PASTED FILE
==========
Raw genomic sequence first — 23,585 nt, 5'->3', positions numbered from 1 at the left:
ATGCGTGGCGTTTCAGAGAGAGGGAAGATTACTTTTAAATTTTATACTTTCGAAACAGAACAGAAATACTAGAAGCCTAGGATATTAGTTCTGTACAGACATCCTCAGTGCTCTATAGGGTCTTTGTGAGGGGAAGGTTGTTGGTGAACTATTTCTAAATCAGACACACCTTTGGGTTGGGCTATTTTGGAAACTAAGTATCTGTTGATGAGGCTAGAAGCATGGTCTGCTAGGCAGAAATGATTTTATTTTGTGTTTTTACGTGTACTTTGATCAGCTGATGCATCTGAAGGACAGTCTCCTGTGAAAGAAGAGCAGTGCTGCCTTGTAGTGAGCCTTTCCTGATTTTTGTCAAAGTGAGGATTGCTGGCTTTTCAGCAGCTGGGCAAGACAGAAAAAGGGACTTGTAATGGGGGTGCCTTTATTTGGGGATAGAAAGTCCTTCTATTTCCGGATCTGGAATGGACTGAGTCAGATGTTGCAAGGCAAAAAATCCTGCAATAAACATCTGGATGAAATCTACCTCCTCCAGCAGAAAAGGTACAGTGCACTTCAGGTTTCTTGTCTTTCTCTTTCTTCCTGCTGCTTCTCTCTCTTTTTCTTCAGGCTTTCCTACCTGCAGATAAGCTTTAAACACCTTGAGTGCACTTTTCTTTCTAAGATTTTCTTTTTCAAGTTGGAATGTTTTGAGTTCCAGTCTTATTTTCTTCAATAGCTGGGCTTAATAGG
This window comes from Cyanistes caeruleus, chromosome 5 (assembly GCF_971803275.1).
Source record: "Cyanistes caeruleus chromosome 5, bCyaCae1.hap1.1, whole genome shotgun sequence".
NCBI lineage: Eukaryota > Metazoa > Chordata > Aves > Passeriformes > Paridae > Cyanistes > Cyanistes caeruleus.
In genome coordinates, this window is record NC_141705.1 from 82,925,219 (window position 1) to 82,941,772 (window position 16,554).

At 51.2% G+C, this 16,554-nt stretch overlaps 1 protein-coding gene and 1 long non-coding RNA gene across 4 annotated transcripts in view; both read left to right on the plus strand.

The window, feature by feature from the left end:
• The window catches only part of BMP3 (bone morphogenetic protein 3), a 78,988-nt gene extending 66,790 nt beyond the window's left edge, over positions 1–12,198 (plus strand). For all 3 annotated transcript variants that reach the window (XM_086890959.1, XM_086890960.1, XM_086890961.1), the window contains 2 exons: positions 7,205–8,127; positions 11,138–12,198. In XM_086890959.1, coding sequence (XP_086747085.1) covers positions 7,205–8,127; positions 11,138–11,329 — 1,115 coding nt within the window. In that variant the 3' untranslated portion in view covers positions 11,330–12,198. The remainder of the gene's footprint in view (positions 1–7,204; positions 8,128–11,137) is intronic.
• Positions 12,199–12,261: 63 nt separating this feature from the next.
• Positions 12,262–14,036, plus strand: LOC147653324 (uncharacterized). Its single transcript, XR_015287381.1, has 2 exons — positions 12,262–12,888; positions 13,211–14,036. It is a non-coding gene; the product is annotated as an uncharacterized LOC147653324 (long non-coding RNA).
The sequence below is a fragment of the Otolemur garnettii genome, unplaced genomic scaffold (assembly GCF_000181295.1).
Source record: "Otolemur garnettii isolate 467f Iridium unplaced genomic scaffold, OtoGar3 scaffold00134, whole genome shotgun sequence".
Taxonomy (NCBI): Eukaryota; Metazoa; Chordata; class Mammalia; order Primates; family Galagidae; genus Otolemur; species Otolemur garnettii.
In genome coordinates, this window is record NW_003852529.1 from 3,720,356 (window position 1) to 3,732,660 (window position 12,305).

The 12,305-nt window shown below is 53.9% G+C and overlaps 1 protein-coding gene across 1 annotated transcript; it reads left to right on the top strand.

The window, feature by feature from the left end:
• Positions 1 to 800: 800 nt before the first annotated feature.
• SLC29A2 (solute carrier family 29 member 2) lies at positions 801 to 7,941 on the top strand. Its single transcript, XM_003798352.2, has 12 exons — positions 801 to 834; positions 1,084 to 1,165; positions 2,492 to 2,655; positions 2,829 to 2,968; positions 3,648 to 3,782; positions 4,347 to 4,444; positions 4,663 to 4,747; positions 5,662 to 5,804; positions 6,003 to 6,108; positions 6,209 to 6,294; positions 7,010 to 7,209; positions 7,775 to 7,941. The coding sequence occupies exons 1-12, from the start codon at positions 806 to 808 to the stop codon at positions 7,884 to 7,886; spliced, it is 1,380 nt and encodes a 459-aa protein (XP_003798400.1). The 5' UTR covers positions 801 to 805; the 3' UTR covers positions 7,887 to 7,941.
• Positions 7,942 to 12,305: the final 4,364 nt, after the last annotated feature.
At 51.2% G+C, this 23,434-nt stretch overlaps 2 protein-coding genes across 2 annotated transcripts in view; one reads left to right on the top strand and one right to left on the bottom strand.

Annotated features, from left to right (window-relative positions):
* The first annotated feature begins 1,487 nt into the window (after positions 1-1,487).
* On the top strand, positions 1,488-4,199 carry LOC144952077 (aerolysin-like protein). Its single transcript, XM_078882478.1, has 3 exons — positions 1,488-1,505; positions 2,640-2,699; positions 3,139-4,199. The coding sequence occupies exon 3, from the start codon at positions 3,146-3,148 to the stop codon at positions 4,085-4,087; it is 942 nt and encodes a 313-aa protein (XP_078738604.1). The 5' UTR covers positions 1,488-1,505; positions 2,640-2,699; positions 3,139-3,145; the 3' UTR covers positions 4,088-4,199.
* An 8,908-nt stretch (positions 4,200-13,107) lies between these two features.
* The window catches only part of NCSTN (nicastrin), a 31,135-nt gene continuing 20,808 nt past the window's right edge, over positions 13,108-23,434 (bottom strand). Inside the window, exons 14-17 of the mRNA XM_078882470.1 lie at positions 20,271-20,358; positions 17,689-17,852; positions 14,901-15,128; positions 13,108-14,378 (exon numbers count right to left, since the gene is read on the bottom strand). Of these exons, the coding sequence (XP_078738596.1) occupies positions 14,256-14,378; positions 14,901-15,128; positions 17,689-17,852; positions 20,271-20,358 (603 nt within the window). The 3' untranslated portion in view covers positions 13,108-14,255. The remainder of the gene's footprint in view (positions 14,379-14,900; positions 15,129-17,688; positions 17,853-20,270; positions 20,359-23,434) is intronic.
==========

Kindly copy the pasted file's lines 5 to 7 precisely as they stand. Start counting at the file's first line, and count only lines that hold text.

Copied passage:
NCBI lineage: Eukaryota > Metazoa > Chordata > Aves > Passeriformes > Paridae > Cyanistes > Cyanistes caeruleus.
In genome coordinates, this window is record NC_141705.1 from 82,925,219 (window position 1) to 82,941,772 (window position 16,554).

At 51.2% G+C, this 16,554-nt stretch overlaps 1 protein-coding gene and 1 long non-coding RNA gene across 4 annotated transcripts in view; both read left to right on the plus strand.